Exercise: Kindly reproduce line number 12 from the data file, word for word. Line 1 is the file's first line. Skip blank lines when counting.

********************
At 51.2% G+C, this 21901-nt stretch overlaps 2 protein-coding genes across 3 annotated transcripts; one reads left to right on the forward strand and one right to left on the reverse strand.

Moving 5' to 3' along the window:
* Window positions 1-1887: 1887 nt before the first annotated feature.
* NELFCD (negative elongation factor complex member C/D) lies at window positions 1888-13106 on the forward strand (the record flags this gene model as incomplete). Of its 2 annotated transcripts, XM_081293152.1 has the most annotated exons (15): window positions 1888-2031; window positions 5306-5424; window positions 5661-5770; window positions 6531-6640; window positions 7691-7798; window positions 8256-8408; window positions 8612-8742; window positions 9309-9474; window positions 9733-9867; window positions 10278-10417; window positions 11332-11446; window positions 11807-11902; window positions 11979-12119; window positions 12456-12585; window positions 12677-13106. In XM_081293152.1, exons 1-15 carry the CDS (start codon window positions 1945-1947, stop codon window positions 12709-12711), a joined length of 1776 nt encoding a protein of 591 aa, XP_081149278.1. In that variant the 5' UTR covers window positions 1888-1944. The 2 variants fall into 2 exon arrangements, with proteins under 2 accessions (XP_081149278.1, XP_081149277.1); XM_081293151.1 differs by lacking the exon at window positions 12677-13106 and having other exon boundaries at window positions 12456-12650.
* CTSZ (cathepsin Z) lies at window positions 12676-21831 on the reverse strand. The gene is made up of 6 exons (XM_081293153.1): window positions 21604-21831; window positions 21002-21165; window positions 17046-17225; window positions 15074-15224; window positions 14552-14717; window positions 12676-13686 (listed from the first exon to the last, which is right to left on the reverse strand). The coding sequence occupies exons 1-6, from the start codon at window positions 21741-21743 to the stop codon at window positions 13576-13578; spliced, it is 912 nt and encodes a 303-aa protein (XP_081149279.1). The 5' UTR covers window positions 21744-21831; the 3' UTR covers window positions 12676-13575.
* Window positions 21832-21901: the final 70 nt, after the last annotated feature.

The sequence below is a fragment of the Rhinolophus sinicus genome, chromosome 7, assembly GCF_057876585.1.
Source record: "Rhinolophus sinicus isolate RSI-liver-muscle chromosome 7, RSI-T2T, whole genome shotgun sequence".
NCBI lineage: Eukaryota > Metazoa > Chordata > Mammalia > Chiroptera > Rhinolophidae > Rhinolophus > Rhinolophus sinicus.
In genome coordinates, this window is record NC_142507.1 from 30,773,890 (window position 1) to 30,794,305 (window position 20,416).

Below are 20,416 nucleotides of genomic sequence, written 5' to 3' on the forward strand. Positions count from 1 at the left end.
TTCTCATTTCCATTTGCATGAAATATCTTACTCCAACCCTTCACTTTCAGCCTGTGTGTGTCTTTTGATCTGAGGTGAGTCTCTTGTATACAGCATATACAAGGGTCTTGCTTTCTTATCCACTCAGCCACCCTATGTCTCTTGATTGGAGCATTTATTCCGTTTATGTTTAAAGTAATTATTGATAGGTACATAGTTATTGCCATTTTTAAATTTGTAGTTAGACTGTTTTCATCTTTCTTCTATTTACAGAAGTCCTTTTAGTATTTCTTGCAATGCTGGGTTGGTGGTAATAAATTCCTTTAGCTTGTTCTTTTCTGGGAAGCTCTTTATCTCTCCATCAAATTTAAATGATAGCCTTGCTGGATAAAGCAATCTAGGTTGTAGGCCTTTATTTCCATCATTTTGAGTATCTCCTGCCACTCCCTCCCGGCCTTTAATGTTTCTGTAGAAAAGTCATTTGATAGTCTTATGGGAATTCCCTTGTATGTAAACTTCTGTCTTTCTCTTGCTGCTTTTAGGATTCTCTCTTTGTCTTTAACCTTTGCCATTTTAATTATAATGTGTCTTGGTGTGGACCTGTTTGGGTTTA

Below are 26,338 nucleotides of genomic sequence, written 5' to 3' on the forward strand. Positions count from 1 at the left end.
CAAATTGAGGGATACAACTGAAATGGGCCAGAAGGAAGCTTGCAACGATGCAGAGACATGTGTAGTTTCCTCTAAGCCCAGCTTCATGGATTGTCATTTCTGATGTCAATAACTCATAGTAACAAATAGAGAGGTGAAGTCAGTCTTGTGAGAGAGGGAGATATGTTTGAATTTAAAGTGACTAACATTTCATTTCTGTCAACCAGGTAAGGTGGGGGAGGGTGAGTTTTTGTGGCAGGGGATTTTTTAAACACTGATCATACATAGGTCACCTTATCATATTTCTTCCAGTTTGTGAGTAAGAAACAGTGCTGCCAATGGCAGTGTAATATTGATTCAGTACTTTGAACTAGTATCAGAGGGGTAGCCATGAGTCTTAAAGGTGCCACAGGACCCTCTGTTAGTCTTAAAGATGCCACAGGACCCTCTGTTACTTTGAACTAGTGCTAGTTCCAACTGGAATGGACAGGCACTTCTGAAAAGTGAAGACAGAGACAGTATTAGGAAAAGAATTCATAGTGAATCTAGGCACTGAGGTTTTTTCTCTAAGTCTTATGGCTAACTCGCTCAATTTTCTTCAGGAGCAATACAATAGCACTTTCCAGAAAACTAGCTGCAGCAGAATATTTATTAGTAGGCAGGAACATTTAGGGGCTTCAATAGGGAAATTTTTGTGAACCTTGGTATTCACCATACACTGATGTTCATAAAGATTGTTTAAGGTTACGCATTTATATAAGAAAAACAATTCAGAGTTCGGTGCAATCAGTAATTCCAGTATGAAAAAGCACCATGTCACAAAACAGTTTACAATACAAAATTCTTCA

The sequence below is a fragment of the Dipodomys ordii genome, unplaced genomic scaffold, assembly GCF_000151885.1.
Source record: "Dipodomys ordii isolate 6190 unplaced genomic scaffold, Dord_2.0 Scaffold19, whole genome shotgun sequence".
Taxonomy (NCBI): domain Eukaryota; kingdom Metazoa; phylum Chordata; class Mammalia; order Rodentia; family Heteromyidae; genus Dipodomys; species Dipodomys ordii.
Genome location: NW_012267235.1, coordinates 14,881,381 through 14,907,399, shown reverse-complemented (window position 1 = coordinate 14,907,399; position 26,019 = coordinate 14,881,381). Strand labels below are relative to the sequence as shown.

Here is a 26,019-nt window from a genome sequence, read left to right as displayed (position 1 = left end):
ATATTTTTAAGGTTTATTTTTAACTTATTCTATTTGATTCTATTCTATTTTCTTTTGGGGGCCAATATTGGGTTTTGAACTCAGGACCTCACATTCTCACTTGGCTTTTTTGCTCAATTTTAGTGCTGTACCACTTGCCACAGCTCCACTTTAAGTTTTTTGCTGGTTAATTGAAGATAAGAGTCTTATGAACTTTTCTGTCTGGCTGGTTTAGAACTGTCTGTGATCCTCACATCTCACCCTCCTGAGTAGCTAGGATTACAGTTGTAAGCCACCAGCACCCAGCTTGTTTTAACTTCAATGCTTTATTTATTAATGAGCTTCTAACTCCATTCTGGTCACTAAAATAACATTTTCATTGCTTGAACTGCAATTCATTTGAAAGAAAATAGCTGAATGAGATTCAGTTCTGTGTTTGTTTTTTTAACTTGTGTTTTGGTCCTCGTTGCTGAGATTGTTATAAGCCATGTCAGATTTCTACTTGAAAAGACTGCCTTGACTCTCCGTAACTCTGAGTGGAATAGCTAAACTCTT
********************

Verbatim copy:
TTCTCATTTCCATTTGCATGAAATATCTTACTCCAACCCTTCACTTTCAGCCTGTGTGTGTCTTTTGATCTGAGGTGAGTCTCTTGTATACAGCATATACAAGGGTCTTGCTTTCTTATCCACTCAGCCACCCTATGTCTCTTGATTGGAGCATTTATTCCGTTTATGTTTAAAGTAATTATTGATAGGTACATAGTTATTGCCATTTTTAAATTTGTAGTTAGACTGTTTTCATCTTTCTTCTATTTACAGAAGTCCTTTTAGTATTTCTTGCAATGCTGGGTTGGTGGTAATAAATTCCTTTAGCTTGTTCTTTTCTGGGAAGCTCTTTATCTCTCCATCAAATTTAAATGATAGCCTTGCTGGATAAAGCAATCTAGGTTGTAGGCCTTTATTTCCATCATTTTGAGTATCTCCTGCCACTCCCTCCCGGCCTTTAATGTTTCTGTAGAAAAGTCATTTGATAGTCTTATGGGAATTCCCTTGTATGTAAACTTCTGTCTTTCTCTTGCTGCTTTTAGGATTCTCTCTTTGTCTTTAACCTTTGCCATTTTAATTATAATGTGTCTTGGTGTGGACCTGTTTGGGTTTA